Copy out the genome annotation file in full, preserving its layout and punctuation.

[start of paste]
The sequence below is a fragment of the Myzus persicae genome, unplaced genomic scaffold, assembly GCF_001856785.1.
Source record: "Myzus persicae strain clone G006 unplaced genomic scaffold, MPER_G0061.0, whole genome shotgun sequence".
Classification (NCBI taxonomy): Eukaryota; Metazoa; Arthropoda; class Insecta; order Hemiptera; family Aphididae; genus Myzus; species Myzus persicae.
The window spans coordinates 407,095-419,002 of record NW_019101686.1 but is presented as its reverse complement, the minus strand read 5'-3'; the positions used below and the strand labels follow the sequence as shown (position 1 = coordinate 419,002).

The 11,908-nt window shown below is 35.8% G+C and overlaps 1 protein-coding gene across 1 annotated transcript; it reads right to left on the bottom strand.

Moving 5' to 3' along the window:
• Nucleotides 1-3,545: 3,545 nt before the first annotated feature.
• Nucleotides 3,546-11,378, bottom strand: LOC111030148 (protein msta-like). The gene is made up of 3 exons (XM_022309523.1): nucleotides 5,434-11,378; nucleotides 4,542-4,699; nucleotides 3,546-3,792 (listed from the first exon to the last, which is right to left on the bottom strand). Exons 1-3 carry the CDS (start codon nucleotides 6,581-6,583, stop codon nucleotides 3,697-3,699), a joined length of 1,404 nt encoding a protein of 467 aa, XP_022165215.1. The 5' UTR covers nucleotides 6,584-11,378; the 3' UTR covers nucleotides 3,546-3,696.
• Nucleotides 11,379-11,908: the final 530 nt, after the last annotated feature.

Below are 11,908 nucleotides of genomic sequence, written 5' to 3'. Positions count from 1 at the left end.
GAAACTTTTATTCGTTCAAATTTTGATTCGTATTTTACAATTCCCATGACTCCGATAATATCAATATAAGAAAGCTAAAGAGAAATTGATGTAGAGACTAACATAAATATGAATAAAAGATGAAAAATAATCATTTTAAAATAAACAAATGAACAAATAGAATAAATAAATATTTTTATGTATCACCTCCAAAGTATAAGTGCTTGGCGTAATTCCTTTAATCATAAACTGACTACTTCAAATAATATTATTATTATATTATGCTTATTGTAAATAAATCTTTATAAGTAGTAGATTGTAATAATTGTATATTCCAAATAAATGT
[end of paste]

The sequence below is a fragment of the Myzus persicae genome, unplaced genomic scaffold, assembly GCF_001856785.1.
Source record: "Myzus persicae strain clone G006 unplaced genomic scaffold, MPER_G0061.0, whole genome shotgun sequence".
Classification (NCBI taxonomy): Eukaryota; Metazoa; Arthropoda; class Insecta; order Hemiptera; family Aphididae; genus Myzus; species Myzus persicae.
The window spans coordinates 407,095-419,002 of record NW_019101686.1 but is presented as its reverse complement, the minus strand read 5'-3'; the positions used below and the strand labels follow the sequence as shown (position 1 = coordinate 419,002).

The 11,908-nt window shown below is 35.8% G+C and overlaps 1 protein-coding gene across 1 annotated transcript; it reads right to left on the bottom strand.

Moving 5' to 3' along the window:
• Nucleotides 1-3,545: 3,545 nt before the first annotated feature.
• Nucleotides 3,546-11,378, bottom strand: LOC111030148 (protein msta-like). The gene is made up of 3 exons (XM_022309523.1): nucleotides 5,434-11,378; nucleotides 4,542-4,699; nucleotides 3,546-3,792 (listed from the first exon to the last, which is right to left on the bottom strand). Exons 1-3 carry the CDS (start codon nucleotides 6,581-6,583, stop codon nucleotides 3,697-3,699), a joined length of 1,404 nt encoding a protein of 467 aa, XP_022165215.1. The 5' UTR covers nucleotides 6,584-11,378; the 3' UTR covers nucleotides 3,546-3,696.
• Nucleotides 11,379-11,908: the final 530 nt, after the last annotated feature.

Below are 11,908 nucleotides of genomic sequence, written 5' to 3'. Positions count from 1 at the left end.
GAAACTTTTATTCGTTCAAATTTTGATTCGTATTTTACAATTCCCATGACTCCGATAATATCAATATAAGAAAGCTAAAGAGAAATTGATGTAGAGACTAACATAAATATGAATAAAAGATGAAAAATAATCATTTTAAAATAAACAAATGAACAAATAGAATAAATAAATATTTTTATGTATCACCTCCAAAGTATAAGTGCTTGGCGTAATTCCTTTAATCATAAACTGACTACTTCAAATAATATTATTATTATATTATGCTTATTGTAAATAAATCTTTATAAGTAGTAGATTGTAATAATTGTATATTCCAAATAAATGT